Kelly has the personality and the savvy to handle all the public demands of a very big job, something Charlie Weis and Tyrone Willingham struggled with. He's an Irish Catholic with a background in politics who certainly can learn to love anything he doesn't yet know about the Notre Dame mystique.
He has a creative offensive mind, putting together the No. 4 total offense and No. 6 scoring offense in the country this season. But for those who believe Notre Dame needs someone with a defensive background this time, and worry that Kelly would be lost on that side of the ball (as Weis was), know this: He played linebacker in college; he worked as a defensive coordinator early in his coaching career; his 2008 Orange Bowl team was better on defense than offense; and he's hardly been an idle spectator as the current Bearcats rebuilt their D on the fly with 10 new starters.
Yes, he's a spread offense devotee, and sometimes that leads to annoying situations such as going five-wide shotgun formation on first-and-goal. But his teams at Central Michigan and Cincy have gained anywhere from 32 percent to 43 percent of their offense on the ground over six seasons, which is a higher percentage than Weis' teams offensive production at Notre Dame (28-32 percent over five seasons). Give him good backs and good run-blockers, and Kelly will strike a balance in his play calling.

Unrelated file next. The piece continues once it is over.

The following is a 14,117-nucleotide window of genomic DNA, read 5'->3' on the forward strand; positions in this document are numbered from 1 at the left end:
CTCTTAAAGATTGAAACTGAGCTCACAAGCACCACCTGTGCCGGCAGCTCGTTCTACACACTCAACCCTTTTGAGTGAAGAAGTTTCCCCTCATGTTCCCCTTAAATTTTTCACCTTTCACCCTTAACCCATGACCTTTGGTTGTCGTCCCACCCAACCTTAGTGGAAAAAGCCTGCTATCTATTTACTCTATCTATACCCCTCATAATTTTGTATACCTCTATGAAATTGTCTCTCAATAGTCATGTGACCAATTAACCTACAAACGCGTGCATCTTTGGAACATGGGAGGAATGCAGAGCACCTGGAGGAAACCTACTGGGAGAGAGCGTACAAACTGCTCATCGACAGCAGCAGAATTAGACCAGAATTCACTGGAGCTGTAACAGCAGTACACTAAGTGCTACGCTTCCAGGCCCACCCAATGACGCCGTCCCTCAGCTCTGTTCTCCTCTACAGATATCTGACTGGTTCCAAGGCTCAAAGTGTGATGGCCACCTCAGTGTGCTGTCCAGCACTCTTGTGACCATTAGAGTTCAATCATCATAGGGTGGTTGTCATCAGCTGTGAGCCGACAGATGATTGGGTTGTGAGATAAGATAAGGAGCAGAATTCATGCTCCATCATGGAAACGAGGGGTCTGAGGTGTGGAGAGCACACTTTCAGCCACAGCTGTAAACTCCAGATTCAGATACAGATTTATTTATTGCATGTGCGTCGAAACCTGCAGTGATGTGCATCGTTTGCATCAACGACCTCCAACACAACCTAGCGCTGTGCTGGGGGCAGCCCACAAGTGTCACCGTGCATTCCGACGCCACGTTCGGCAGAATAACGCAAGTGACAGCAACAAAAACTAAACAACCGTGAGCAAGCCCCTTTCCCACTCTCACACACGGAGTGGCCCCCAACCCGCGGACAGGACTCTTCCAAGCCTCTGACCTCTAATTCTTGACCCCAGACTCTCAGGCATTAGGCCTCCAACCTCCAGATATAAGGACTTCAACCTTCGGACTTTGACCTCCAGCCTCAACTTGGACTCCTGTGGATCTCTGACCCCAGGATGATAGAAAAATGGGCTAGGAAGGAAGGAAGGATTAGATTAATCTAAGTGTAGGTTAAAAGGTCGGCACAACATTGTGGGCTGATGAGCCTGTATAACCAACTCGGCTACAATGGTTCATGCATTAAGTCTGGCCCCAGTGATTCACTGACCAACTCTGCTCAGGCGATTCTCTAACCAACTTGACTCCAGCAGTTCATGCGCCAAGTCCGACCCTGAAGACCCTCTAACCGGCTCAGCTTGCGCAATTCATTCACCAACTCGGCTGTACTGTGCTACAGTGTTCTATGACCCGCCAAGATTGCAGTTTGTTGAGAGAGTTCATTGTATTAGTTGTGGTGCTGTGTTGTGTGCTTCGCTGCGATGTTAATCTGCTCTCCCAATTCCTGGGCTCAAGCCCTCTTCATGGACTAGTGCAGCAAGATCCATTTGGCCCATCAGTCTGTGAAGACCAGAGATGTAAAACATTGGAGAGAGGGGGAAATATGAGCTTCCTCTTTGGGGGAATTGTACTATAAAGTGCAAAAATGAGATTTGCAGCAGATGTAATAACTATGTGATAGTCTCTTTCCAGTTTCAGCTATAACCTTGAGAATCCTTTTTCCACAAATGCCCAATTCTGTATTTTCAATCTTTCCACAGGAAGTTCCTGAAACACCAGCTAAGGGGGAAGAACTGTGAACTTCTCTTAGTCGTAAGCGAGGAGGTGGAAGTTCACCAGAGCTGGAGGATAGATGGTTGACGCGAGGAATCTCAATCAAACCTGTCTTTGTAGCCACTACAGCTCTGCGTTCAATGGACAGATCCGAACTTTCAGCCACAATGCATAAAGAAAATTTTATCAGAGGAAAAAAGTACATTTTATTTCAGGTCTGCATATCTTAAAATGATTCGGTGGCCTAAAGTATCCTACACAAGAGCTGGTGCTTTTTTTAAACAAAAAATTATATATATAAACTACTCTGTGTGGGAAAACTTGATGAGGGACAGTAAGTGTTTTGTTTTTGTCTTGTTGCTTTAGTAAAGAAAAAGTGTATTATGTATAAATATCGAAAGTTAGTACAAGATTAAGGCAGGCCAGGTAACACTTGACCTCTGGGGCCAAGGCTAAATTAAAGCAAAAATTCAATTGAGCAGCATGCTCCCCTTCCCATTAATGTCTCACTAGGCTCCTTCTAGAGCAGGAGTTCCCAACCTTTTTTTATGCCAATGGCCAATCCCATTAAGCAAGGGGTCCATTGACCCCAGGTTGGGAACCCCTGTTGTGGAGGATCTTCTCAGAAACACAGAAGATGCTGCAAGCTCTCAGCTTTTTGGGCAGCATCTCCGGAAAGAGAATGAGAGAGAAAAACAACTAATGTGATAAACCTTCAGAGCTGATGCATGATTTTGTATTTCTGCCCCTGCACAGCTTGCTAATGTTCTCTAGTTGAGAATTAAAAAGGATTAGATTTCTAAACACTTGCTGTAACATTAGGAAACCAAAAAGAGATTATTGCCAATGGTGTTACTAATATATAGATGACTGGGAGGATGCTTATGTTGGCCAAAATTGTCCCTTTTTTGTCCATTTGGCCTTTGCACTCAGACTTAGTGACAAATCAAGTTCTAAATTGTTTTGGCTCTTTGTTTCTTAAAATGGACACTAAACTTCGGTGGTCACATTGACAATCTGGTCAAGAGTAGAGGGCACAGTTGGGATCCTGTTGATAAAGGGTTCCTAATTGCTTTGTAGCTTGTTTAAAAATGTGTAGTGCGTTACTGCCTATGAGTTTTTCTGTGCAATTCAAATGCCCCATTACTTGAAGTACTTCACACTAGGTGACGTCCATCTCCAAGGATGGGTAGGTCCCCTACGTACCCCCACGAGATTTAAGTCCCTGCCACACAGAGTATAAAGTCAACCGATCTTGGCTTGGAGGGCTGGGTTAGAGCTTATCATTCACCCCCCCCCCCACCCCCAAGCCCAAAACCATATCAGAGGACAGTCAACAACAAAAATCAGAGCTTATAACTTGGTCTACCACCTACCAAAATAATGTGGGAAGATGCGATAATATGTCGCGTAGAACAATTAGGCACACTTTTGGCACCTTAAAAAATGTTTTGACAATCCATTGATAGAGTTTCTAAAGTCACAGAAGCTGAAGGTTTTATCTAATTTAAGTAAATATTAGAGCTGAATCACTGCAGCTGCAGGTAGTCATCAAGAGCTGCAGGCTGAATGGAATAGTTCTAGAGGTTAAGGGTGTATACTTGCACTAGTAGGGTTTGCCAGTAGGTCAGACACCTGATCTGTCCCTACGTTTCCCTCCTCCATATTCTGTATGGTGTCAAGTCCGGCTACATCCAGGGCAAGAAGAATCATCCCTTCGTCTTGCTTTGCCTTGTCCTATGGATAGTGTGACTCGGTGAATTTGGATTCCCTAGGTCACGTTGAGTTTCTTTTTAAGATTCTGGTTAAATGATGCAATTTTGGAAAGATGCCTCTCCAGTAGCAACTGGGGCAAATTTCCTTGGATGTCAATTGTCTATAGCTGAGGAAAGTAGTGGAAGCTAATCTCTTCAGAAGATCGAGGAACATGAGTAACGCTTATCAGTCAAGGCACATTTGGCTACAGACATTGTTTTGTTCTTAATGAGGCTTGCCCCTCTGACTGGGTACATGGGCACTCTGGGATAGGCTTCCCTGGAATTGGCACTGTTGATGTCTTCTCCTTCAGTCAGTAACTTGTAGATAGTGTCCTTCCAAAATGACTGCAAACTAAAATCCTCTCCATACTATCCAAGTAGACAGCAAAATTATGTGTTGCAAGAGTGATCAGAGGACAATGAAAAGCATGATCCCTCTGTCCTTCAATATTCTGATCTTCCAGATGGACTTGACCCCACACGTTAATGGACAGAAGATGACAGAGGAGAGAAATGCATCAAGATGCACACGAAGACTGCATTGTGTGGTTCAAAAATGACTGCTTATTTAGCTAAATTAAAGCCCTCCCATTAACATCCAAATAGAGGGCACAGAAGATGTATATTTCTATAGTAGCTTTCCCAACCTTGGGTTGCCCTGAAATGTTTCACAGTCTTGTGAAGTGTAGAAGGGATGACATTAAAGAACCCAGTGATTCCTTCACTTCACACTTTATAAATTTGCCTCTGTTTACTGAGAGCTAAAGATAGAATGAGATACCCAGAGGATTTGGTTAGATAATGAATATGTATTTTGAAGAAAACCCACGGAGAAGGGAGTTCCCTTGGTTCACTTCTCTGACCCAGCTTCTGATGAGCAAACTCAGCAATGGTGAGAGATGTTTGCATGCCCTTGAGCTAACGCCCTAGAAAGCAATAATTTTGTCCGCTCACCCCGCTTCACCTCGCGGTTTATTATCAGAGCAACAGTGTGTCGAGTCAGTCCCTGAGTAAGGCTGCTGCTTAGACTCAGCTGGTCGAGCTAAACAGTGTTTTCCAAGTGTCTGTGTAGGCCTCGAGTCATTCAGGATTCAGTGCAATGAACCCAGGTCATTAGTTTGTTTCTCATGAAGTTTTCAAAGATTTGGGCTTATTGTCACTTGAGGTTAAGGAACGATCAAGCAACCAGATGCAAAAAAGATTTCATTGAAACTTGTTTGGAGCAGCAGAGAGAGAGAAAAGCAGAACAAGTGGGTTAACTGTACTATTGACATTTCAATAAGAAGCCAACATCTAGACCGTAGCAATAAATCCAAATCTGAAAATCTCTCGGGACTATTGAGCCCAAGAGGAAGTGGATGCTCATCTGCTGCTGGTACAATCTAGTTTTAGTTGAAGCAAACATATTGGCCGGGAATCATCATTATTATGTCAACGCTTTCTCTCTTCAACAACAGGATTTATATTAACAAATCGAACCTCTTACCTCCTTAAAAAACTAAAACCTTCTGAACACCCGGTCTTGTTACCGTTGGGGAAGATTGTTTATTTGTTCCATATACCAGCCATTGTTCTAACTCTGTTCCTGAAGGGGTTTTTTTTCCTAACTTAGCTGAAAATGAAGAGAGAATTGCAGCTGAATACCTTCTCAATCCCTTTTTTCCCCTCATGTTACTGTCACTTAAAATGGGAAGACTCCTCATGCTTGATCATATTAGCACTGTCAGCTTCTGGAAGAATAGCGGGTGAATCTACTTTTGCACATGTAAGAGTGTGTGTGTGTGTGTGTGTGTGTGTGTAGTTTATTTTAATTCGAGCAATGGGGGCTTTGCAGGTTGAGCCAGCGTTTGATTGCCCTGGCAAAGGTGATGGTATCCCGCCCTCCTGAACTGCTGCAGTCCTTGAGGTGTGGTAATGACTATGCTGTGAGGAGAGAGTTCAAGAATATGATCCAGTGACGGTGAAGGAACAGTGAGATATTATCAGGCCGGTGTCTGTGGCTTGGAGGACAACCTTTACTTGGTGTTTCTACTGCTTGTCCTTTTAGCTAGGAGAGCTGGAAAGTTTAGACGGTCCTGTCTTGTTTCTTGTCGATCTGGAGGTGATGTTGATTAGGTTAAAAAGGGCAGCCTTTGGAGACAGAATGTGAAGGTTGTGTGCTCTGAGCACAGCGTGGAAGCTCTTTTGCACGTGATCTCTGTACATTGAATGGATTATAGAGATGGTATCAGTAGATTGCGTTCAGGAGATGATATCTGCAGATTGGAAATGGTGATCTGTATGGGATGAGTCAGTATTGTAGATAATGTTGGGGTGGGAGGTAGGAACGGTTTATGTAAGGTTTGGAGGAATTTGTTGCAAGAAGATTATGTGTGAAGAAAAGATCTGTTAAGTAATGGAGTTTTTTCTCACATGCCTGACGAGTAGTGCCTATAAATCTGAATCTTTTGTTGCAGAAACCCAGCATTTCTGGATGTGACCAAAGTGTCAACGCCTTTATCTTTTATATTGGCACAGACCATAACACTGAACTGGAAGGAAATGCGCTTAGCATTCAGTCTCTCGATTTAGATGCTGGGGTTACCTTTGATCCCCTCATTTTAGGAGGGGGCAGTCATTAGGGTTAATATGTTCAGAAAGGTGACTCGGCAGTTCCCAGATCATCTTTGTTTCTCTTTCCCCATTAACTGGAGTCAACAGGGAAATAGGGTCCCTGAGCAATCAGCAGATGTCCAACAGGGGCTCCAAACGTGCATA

But remember, it's more important in today's football to throw it well than to run it well. If you don't believe me, check the pass efficiency stats. The top four nationally all are undefeated. And only one of those four has done it while extensively playing two quarterbacks (guess who).
That's another hallmark of Brian Kelly football -- even at a school that has no right to have quality depth, Cincinnati has not been slowed by key injuries or massive graduation losses either of the past two years.
"We have built that into the fabric of our program since we arrived," Kelly said. "When they get called on, there's an expectation and a level to play at. And they better be prepared, or they're going to be on the sideline watching."
His teams tend to excel in the most important area of the game: turnover margin. Cincinnati is plus-18 in three seasons under Kelly, and Central Michigan was plus-8 in three seasons. In 2007, the Bearcats tied for the national lead in most takeaways with 42; in 2009, they are the national leader in fewest giveaways with seven.
And although he lacks the championship rings and national rep of Urban Meyer or Bob Stoops, he's far more likely to say yes to a Notre Dame offer. (Remember, Ara Parseghian was just a moderately successful coach at Northwestern before he came to South Bend and won two national titles.) Kelly will come. He'll stay. He'll win.
That would crush Cincinnati fans, who would be losing their best coach since Sid Gillman in the '50s. Then again, they're used to it.
Pat Forde is a senior writer for ESPN.com. He can be reached at ESPN4D@aol.com.